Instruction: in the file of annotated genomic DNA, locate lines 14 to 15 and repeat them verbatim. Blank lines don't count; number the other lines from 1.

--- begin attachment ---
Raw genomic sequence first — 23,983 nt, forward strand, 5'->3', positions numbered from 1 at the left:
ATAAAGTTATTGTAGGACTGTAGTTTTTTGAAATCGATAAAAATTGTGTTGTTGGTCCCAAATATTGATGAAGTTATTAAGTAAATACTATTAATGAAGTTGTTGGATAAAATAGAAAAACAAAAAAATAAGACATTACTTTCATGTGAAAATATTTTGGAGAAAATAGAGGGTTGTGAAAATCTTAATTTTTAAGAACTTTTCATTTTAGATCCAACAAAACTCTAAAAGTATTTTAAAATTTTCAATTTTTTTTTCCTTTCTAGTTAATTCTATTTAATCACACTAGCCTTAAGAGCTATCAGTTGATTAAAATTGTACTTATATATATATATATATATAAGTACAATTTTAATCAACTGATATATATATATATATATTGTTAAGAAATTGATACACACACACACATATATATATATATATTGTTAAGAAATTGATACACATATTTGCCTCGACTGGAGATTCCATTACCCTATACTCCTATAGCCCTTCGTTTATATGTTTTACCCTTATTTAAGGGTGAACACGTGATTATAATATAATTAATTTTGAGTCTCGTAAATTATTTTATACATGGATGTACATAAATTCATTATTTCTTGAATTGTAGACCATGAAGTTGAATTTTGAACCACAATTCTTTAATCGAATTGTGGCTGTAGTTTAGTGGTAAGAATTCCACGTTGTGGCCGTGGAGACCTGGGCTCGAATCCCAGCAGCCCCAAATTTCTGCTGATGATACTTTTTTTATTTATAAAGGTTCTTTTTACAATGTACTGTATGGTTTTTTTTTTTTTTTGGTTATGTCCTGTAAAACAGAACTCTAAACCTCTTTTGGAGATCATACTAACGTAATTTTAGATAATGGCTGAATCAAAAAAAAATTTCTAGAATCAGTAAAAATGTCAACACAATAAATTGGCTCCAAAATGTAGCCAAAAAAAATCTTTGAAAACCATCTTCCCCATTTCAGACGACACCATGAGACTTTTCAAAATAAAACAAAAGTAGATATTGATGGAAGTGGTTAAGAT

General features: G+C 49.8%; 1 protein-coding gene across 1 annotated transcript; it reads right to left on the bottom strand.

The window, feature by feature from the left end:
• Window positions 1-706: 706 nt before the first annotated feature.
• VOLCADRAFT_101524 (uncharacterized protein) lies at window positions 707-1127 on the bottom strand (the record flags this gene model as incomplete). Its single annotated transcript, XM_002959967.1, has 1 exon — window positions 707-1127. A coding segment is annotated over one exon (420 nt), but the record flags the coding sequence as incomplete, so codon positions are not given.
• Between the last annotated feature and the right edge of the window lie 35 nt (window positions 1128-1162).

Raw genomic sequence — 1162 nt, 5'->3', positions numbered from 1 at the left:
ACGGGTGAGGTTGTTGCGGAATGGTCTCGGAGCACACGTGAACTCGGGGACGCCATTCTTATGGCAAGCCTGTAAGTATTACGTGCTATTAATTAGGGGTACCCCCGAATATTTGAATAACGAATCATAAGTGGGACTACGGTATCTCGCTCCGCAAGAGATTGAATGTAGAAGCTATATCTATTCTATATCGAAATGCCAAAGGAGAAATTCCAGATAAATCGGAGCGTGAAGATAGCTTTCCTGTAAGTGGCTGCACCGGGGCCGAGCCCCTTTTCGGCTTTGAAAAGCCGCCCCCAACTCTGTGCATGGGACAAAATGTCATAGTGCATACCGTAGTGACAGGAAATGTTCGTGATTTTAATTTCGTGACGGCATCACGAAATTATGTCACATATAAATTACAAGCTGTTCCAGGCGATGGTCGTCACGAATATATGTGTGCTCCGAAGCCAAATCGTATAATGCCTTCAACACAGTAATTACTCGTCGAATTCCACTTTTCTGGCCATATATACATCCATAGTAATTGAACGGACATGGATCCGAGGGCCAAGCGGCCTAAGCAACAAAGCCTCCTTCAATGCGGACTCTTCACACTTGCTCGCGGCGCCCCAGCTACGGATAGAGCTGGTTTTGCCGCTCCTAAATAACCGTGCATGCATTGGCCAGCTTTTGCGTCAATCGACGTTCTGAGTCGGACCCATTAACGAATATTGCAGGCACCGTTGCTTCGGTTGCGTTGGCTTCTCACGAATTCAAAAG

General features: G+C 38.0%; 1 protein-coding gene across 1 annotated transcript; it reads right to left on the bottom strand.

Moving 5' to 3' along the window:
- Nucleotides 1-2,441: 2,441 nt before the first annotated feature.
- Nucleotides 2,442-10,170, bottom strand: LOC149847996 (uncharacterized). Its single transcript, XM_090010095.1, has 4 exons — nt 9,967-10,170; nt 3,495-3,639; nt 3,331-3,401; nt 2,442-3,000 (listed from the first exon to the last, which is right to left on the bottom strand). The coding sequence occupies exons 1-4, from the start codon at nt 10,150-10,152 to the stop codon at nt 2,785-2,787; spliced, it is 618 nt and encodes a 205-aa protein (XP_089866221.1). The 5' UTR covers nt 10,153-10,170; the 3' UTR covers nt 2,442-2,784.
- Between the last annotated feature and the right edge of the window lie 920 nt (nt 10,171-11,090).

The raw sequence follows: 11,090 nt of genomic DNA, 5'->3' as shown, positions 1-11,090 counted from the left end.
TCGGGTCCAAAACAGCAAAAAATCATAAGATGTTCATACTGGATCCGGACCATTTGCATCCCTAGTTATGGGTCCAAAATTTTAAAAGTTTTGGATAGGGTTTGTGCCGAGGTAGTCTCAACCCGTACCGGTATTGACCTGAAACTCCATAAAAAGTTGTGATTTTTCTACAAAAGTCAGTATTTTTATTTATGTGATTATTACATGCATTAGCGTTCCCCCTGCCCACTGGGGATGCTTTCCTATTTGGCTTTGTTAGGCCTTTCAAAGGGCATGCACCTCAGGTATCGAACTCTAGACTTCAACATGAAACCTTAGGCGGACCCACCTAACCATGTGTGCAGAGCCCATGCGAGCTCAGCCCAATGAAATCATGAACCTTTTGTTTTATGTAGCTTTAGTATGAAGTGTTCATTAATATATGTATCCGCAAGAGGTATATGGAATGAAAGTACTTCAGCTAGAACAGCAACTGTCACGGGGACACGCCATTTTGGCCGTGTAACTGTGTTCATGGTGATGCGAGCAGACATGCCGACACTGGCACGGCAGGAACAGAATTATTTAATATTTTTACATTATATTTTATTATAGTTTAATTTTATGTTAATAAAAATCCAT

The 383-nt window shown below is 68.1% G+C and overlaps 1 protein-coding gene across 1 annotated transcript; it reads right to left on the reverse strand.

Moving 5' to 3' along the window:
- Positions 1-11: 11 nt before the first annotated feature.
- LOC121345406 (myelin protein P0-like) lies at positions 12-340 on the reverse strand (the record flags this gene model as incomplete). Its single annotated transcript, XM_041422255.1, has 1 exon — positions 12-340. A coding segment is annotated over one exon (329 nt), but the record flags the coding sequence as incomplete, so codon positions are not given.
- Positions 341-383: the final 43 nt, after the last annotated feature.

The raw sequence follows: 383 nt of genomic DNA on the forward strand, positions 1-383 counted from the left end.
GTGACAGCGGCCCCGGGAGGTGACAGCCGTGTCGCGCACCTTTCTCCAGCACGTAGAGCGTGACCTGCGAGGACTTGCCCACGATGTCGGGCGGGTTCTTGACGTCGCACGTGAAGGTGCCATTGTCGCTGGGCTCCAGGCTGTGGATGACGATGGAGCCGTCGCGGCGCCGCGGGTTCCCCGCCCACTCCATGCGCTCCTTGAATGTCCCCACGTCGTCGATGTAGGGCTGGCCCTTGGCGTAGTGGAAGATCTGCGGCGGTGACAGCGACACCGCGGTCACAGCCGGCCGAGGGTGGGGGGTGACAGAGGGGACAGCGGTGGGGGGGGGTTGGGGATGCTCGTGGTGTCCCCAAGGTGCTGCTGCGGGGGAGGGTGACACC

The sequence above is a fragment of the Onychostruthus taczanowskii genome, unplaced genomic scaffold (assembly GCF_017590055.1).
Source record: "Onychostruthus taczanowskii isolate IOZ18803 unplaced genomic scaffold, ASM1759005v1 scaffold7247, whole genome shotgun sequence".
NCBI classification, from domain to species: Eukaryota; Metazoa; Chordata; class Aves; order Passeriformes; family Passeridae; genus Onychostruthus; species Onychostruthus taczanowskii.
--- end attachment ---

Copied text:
- Between the last annotated feature and the right edge of the window lie 920 nt (nt 10,171-11,090).

The raw sequence follows: 11,090 nt of genomic DNA, 5'->3' as shown, positions 1-11,090 counted from the left end.